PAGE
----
10 Signs Of Potty Training Readiness: How To Know It’s Time
You’re probably eager to start toilet training as soon as possible. After all, you’ve been changing diapers for a long time, and that can get old. But you want to do it right so your child is successful. To help you know when it’s time, here are 10 signs of potty training readiness.
Table Of Contents
- Is It Time To Start Potty Training?
- 10 Signs Of Potty Training Readiness
- Training Readiness For Parents
Is It Time To Start Potty Training?
Some people recommend starting toilet training when your child is 18 months old. But current research shows that this may be too young. In fact, studies have found no real benefit to starting before 27 months of age.
Instead of waiting until your child reaches a certain age, experts agree that it's best to wait until your child masters several potty training readiness skills. That way, you know that your little one is physically and emotionally ready to start using the potty.
10 Signs Of Potty Training Readiness
Here are 10 things to look for that will help you know when it's time to start toilet training. You'll notice we included a variety of physical, developmental, and emotional milestones. These areas are all critical for a successful transition out of diapers.
1) Waking Up Dry From Naps
When your baby is first born, their bladder muscles are frail. As a result, they can't hold their urine for long. But as they grow, those muscles start to develop and strengthen.
Over time, they start staying dry for longer periods. So while your child might still have nighttime accidents, they should be able to make it through naps without wetting their diaper.
2) Showing An Interest In The Potty
Showing an interest in the potty is a developmental milestone. It means your child is beginning to understand that there's a link between their body and the toilet.
Some kids get curious and want to know how the toilet works. Others might not say much but will try to imitate what they see you doing. Either way, it's a good sign that they're ready to start learning about potty training.
3) Following Simple Directions
If you ask your child to put their shoes away, do they do it? If not, they might have difficulty following the instructions for using the toilet.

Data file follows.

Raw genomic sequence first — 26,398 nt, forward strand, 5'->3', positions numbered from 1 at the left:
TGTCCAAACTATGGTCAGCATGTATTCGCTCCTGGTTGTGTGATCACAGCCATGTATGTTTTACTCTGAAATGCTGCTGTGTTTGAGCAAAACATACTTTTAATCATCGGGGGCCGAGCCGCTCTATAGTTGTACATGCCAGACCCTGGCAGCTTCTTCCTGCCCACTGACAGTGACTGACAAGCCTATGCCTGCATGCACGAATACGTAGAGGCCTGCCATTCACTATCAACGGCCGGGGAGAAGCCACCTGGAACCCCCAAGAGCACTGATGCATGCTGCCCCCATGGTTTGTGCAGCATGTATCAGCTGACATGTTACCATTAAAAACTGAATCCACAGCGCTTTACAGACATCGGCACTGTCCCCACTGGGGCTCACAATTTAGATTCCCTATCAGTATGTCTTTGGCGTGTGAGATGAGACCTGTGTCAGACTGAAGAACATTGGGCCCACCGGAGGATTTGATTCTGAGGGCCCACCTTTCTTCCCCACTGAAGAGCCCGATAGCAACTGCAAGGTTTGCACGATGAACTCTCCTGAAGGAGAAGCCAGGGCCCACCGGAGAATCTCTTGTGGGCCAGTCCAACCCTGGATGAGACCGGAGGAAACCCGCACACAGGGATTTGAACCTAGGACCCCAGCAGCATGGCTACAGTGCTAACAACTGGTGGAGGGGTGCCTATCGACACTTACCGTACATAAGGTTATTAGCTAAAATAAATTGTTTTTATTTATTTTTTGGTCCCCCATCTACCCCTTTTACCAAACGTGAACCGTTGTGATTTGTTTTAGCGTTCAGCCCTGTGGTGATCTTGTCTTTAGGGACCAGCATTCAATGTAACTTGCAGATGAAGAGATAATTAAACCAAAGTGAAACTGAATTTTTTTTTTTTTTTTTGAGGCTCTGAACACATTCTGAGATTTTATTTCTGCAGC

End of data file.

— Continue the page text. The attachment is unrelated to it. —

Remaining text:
Going to the bathroom is a multi-step process that takes time and patience to learn. They must pull their pants down, climb onto the potty, do their business, wipe, flush, and get dressed before washing their hands. So practice following directions before you start.
4) Knowing When They Need To Go
Before you start potty training, your child should know when they need to go to the bathroom. This shows that they have developmental awareness of their body and can listen to the signals it’s giving them.
You'll know that your child does this when they start to show signs that they're about to go. These signs can include squirming, holding their crotch, or saying, "I need to go potty."
5) Communicating Needs
Along with our previous point, timing is an integral part of potty training. You don't want your child sitting on the toilet for extended periods waiting for something to happen. Nor do you want them having accidents because they couldn't hold it any longer.
One way to help ensure success is to wait until your child can communicate their needs before you start. They should be able to tell you, in words or gestures, when they need to use the potty.
6) Being Able To Physically Get To The Bathroom
Can your child get to the bathroom on their own? Once they're there, can they climb up onto the potty by themselves or with the help of a stepstool?
If not, your child will be dependent on you to get them to the toilet. To avoid that problem, give their muscles and motor skills some more time to develop. It’ll be easier for you both at that point!
7) Pulling Pants Down And Back Up
It's important that your child can take their clothes off when they need to use the toilet. Otherwise, they might have an accident because they struggled to pull their pants down.
Help your little one practice getting dressed and undressed. At first, it'll take them longer to do it on their own than if you do it for them. But with practice, they'll get better.